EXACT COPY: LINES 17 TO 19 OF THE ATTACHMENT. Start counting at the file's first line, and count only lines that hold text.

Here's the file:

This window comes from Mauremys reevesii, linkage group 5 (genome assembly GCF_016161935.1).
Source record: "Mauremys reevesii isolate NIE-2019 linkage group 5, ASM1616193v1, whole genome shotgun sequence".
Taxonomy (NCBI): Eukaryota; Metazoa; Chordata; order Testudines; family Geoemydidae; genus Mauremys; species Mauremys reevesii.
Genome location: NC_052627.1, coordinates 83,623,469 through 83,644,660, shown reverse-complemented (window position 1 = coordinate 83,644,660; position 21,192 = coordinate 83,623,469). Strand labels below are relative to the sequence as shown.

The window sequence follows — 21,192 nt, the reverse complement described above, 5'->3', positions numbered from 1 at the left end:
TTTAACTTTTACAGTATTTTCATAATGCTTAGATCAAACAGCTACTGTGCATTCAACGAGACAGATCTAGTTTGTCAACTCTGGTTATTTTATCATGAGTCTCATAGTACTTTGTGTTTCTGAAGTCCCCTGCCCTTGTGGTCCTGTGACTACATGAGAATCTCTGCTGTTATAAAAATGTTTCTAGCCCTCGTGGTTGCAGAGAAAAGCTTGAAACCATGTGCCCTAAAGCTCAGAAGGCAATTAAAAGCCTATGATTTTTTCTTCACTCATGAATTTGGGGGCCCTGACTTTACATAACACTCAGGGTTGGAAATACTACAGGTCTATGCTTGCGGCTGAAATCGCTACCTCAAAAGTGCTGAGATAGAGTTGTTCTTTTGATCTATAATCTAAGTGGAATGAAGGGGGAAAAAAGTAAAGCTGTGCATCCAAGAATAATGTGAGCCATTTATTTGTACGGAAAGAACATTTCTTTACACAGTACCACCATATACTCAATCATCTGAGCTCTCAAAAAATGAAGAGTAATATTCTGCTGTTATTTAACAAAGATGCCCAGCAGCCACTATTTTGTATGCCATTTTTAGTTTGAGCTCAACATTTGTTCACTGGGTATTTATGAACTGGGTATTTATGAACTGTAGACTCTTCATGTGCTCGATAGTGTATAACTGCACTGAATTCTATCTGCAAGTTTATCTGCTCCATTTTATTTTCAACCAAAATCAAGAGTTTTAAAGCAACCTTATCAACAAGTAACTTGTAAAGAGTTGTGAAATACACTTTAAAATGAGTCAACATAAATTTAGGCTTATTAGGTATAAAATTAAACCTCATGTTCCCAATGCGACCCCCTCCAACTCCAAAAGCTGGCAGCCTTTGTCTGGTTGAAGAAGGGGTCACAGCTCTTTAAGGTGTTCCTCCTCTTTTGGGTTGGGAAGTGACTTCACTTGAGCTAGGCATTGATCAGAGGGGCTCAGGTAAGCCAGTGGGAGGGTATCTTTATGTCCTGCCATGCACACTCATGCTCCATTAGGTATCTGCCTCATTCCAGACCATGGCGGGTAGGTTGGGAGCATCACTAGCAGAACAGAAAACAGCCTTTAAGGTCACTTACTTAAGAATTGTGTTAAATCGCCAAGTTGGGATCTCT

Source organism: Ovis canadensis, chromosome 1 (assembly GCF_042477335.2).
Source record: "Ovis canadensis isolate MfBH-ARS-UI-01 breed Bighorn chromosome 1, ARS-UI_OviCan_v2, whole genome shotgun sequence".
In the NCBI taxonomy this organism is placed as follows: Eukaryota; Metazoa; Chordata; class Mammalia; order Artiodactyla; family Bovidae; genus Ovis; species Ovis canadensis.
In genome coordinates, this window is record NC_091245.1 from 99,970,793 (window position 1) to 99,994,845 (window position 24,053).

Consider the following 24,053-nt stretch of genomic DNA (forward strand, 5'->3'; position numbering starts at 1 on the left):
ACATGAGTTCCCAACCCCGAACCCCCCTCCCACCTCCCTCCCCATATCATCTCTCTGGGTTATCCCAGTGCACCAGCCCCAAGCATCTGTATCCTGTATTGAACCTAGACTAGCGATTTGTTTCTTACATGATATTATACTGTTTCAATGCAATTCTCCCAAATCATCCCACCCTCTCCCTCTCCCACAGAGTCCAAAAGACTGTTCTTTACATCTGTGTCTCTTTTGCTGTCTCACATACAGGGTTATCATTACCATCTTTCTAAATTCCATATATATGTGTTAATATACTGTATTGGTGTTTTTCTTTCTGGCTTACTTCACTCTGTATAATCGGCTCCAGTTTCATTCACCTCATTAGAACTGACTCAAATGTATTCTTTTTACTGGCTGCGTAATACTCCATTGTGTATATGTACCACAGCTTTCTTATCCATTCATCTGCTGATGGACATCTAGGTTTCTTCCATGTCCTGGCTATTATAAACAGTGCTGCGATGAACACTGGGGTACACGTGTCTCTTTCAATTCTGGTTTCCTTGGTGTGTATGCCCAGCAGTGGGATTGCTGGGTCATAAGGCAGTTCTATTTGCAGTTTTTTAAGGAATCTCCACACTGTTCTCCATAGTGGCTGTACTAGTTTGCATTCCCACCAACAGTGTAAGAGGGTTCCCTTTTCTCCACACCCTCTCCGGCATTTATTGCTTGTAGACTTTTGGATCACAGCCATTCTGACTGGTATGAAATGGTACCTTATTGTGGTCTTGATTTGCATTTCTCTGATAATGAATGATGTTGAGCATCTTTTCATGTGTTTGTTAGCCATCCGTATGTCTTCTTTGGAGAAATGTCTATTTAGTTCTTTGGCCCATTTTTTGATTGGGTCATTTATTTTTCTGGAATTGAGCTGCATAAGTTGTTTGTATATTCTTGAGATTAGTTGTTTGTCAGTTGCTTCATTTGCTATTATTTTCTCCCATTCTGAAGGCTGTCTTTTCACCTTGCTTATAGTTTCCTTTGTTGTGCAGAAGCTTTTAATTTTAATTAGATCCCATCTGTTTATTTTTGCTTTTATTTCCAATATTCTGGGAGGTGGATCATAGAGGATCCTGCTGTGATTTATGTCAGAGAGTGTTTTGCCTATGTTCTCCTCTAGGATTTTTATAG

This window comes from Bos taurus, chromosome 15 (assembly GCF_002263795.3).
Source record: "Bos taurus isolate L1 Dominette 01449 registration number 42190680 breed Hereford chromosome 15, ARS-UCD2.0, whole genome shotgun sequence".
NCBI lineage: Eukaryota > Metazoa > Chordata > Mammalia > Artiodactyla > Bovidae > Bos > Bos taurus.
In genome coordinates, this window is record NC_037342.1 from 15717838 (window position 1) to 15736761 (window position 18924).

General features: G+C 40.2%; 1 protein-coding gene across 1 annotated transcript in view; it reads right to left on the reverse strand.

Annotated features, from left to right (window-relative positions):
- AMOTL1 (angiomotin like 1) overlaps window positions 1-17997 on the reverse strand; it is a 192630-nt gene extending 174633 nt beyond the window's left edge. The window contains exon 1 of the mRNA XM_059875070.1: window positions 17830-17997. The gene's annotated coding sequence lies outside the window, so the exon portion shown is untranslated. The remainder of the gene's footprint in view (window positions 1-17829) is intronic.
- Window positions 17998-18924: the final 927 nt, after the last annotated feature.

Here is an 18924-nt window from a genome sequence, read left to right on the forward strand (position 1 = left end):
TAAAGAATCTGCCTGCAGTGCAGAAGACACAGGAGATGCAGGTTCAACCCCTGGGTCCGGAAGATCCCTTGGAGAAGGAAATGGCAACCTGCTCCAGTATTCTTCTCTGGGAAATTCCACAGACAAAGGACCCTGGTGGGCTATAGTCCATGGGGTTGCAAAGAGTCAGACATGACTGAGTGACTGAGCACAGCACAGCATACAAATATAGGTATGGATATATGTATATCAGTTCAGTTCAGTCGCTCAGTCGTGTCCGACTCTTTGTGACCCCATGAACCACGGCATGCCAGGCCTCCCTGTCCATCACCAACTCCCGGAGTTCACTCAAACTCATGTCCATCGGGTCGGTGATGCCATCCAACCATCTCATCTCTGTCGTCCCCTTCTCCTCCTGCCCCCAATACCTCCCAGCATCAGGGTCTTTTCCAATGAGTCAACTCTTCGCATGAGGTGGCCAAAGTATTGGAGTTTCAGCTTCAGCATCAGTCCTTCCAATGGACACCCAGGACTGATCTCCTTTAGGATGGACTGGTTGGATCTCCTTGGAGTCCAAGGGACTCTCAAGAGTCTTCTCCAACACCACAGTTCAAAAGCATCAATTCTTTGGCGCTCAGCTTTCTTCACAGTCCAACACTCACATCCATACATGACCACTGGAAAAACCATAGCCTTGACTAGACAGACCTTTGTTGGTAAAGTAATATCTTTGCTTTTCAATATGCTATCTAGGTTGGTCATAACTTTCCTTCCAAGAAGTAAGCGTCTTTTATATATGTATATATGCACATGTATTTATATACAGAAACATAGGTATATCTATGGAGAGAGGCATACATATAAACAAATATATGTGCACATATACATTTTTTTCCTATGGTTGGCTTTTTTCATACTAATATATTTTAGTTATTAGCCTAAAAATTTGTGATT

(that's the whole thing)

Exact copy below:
General features: G+C 40.2%; 1 protein-coding gene across 1 annotated transcript in view; it reads right to left on the reverse strand.

Annotated features, from left to right (window-relative positions):
- AMOTL1 (angiomotin like 1) overlaps window positions 1-17997 on the reverse strand; it is a 192630-nt gene extending 174633 nt beyond the window's left edge. The window contains exon 1 of the mRNA XM_059875070.1: window positions 17830-17997. The gene's annotated coding sequence lies outside the window, so the exon portion shown is untranslated. The remainder of the gene's footprint in view (window positions 1-17829) is intronic.